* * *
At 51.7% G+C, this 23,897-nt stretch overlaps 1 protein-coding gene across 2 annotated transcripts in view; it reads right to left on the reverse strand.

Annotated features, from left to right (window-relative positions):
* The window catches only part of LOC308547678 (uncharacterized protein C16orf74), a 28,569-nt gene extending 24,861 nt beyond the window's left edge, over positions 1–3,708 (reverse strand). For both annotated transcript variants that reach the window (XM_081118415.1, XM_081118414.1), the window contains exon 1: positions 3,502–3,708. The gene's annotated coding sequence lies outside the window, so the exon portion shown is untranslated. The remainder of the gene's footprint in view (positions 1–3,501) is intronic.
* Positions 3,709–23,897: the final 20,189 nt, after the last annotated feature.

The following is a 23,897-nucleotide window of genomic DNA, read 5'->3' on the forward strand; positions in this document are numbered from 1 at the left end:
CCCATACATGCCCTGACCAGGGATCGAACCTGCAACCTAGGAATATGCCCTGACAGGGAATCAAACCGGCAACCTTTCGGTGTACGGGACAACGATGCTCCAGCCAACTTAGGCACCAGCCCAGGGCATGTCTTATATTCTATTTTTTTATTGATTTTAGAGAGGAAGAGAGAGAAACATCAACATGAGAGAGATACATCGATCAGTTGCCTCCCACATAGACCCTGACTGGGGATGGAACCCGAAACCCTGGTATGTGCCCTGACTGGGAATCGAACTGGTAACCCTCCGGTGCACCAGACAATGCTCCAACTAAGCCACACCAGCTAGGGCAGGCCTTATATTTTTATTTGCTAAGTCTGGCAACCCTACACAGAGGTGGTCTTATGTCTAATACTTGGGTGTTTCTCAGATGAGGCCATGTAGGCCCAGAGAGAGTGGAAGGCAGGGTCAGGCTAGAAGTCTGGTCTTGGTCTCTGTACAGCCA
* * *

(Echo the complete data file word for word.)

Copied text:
At 51.7% G+C, this 23,897-nt stretch overlaps 1 protein-coding gene across 2 annotated transcripts in view; it reads right to left on the reverse strand.

Annotated features, from left to right (window-relative positions):
* The window catches only part of LOC308547678 (uncharacterized protein C16orf74), a 28,569-nt gene extending 24,861 nt beyond the window's left edge, over positions 1–3,708 (reverse strand). For both annotated transcript variants that reach the window (XM_081118415.1, XM_081118414.1), the window contains exon 1: positions 3,502–3,708. The gene's annotated coding sequence lies outside the window, so the exon portion shown is untranslated. The remainder of the gene's footprint in view (positions 1–3,501) is intronic.
* Positions 3,709–23,897: the final 20,189 nt, after the last annotated feature.

The following is a 23,897-nucleotide window of genomic DNA, read 5'->3' on the forward strand; positions in this document are numbered from 1 at the left end:
CCCATACATGCCCTGACCAGGGATCGAACCTGCAACCTAGGAATATGCCCTGACAGGGAATCAAACCGGCAACCTTTCGGTGTACGGGACAACGATGCTCCAGCCAACTTAGGCACCAGCCCAGGGCATGTCTTATATTCTATTTTTTTATTGATTTTAGAGAGGAAGAGAGAGAAACATCAACATGAGAGAGATACATCGATCAGTTGCCTCCCACATAGACCCTGACTGGGGATGGAACCCGAAACCCTGGTATGTGCCCTGACTGGGAATCGAACTGGTAACCCTCCGGTGCACCAGACAATGCTCCAACTAAGCCACACCAGCTAGGGCAGGCCTTATATTTTTATTTGCTAAGTCTGGCAACCCTACACAGAGGTGGTCTTATGTCTAATACTTGGGTGTTTCTCAGATGAGGCCATGTAGGCCCAGAGAGAGTGGAAGGCAGGGTCAGGCTAGAAGTCTGGTCTTGGTCTCTGTACAGCCA